April 6, 2011 in Idaho

Closed primary legislation hits snag in Idaho House

By The Spokesman-Review
 

BOISE – Legislation to require Idahoans to register by political party and allow parties to close primary elections to all but party members ran into trouble in a House committee Tuesday after flying through the Senate with the backing of top GOP legislative leaders.

“I think it is a fundamental shift in election policy, and I have some questions about this bill that I need answered,” said state Rep. Brent Crane, R-Nampa.

The House State Affairs Committee voted unanimously to hold the bill for one day as the Legislature pushes toward an anticipated adjournment this week.

The Idaho Republican Party successfully sued to overturn the current system, in which Idahoans can cast a ballot in any party they choose during primary elections without pledging loyalty to one party or another.

It’s now up to lawmakers to decide how to restructure Idaho’s primary election laws to comply with the court decision. The plan put forth by GOP leaders would let parties choose each election whether they’re going to allow unaffiliated voters or members of other parties to vote in addition to their own members.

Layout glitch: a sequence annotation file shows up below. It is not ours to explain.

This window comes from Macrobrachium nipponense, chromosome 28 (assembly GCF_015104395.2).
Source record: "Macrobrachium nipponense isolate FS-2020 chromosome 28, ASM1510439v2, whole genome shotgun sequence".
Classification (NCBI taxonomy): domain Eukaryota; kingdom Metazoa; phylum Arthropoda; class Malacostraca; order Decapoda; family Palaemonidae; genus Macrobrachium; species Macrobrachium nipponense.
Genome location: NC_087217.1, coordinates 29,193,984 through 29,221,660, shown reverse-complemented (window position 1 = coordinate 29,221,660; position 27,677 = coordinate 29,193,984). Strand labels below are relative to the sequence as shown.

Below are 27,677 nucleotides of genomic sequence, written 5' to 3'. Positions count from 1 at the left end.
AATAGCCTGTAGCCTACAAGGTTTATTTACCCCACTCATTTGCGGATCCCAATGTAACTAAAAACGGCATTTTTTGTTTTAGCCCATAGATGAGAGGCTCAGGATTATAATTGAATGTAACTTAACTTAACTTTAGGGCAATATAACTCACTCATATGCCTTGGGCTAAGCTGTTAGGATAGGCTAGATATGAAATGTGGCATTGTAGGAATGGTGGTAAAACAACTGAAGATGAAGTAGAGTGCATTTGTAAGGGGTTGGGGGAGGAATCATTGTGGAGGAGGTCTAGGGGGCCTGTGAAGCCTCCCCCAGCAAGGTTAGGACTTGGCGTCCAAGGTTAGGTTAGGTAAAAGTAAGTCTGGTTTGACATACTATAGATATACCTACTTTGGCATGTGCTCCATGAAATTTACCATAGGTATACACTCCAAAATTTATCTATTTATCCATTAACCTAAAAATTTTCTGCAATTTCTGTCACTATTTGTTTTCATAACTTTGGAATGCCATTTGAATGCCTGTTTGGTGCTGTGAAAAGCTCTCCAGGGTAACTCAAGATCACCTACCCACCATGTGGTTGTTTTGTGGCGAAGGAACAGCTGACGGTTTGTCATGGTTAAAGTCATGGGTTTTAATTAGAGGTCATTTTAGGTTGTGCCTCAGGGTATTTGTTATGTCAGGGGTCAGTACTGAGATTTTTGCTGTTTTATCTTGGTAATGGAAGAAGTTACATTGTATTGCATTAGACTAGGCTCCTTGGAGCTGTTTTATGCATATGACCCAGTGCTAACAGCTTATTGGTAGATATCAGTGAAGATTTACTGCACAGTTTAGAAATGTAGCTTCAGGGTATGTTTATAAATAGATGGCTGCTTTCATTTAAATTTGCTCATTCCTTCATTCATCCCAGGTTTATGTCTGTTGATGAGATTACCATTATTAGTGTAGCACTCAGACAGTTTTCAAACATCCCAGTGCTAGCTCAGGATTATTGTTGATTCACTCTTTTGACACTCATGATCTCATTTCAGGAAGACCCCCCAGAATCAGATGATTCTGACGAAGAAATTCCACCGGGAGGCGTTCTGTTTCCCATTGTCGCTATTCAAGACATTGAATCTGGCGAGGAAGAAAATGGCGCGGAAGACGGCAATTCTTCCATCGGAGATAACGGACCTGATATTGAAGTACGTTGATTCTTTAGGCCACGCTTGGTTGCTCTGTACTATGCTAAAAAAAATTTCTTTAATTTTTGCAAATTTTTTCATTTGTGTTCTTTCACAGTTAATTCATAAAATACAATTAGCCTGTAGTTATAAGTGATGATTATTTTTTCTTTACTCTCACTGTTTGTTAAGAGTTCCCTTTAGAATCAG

The issue is of particular significance in Idaho, where this year’s Boise State University Public Policy Survey showed that independents are now the single largest group in the state at 37 percent, edging out Republicans, 33 percent, who hold most of the state’s elective offices, and Democrats, 21 percent, who hold few offices.

Gary Allen, attorney for a group of independent voters who are appealing the federal court decision, told lawmakers Tuesday that under the bill, SB 1198, “There are going to be some rude shocks for independent voters” when they show up at the polls in May 2012 for the primary election.

“There are going to be a lot of people who sign up as unaffiliated and are going to be surprised when they show up at the voting (booth) and discover that they’re only voting for their district court candidates and nothing else is available to them,” Allen warned.

Allen said there are plenty of other options for complying with the court decision without requiring party registration. Idaho could move to a “top two” primary, like Washington. Or it could let parties that want to close their process hold conventions or caucuses at their own expense.

SB 1198 estimates that the change would cost the state $215,000 and would cost counties another $160,000 for additional poll workers and voter education.

For 2012, the bill would have voters declare their party affiliation when they arrive at the polls if they haven’t previously registered. If they choose to remain unaffiliated and parties haven’t chosen to allow unaffiliated voters to participate in their primaries, the voters would be given only a nonpartisan ballot for positions including judges.

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